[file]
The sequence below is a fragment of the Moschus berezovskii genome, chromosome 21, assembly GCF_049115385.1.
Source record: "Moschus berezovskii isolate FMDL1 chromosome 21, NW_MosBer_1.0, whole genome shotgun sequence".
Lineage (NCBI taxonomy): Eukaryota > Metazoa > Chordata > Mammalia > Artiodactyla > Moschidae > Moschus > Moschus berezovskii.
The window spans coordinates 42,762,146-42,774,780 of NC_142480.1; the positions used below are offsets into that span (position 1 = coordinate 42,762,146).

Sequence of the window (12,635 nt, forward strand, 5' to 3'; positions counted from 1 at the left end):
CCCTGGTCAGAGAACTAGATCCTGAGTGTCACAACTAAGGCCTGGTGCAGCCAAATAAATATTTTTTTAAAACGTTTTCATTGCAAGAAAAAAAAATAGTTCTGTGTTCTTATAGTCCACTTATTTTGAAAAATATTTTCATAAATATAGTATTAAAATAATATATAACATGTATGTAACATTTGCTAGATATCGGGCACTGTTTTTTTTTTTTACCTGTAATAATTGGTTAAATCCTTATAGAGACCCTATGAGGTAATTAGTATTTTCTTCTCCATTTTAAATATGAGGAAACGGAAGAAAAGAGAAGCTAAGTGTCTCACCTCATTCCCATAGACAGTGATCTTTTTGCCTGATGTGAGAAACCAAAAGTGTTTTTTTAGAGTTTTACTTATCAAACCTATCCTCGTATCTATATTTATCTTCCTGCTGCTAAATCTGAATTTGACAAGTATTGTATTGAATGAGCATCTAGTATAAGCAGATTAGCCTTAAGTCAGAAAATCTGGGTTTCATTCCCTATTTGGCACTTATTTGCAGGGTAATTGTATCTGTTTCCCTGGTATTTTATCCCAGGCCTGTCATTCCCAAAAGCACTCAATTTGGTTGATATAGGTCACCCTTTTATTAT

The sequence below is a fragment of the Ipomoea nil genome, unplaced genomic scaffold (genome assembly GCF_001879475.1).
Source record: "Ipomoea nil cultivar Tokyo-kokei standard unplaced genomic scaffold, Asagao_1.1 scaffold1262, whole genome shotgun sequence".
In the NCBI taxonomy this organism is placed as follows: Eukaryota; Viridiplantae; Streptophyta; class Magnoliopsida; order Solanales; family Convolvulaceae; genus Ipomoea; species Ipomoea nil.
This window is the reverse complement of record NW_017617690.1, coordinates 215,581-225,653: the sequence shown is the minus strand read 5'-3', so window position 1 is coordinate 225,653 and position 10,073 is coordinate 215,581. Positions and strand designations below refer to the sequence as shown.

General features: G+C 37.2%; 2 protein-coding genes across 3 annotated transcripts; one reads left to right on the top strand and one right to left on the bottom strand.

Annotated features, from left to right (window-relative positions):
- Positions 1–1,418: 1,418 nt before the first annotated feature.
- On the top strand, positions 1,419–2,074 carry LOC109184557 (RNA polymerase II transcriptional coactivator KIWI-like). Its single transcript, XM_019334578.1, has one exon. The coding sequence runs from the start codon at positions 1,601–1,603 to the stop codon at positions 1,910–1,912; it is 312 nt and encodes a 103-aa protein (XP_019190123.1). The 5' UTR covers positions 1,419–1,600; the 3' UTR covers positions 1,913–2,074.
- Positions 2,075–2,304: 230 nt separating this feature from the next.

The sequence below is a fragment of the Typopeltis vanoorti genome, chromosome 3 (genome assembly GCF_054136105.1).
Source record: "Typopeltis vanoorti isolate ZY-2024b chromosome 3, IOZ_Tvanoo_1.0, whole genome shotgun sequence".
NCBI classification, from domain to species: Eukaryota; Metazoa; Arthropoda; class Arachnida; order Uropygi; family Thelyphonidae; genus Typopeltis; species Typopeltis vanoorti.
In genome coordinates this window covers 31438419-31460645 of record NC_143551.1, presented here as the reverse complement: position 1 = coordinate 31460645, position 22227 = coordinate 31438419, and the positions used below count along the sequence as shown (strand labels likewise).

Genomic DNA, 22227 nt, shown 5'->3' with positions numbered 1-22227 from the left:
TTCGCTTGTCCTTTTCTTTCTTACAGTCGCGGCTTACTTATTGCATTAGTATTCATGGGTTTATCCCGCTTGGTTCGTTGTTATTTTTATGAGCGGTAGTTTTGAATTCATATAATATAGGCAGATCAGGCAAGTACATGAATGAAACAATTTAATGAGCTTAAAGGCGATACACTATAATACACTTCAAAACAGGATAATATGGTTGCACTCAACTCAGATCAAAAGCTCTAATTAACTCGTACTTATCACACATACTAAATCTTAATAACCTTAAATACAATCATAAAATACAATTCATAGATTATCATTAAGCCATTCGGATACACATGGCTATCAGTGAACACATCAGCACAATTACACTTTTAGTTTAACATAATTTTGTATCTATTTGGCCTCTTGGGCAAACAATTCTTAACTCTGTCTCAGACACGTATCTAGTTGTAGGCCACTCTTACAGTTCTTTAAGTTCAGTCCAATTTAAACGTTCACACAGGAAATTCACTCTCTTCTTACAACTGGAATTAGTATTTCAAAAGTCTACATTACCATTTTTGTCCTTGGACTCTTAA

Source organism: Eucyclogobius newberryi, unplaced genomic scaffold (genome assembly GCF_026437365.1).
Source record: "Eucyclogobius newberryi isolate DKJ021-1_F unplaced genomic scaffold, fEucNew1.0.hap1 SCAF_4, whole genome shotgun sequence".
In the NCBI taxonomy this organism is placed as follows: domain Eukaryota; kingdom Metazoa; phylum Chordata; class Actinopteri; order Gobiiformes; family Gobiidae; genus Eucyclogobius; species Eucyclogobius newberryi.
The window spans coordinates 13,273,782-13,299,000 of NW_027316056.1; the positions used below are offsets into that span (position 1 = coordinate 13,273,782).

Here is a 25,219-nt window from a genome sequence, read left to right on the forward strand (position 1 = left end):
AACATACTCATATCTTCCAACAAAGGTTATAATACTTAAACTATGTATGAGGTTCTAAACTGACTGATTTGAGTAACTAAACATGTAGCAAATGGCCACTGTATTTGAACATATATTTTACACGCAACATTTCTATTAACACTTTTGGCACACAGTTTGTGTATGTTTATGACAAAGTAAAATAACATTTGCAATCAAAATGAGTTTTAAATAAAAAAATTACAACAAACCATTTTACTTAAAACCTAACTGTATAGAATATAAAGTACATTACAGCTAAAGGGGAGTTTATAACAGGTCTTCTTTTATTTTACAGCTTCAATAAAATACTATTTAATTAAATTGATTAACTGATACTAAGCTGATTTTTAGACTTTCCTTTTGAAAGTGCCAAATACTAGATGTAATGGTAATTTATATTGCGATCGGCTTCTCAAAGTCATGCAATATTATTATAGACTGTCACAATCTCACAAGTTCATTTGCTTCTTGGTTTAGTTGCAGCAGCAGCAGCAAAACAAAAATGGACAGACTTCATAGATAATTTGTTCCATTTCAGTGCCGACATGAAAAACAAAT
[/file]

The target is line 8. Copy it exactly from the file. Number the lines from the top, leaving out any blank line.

Source record: "Ipomoea nil cultivar Tokyo-kokei standard unplaced genomic scaffold, Asagao_1.1 scaffold1262, whole genome shotgun sequence".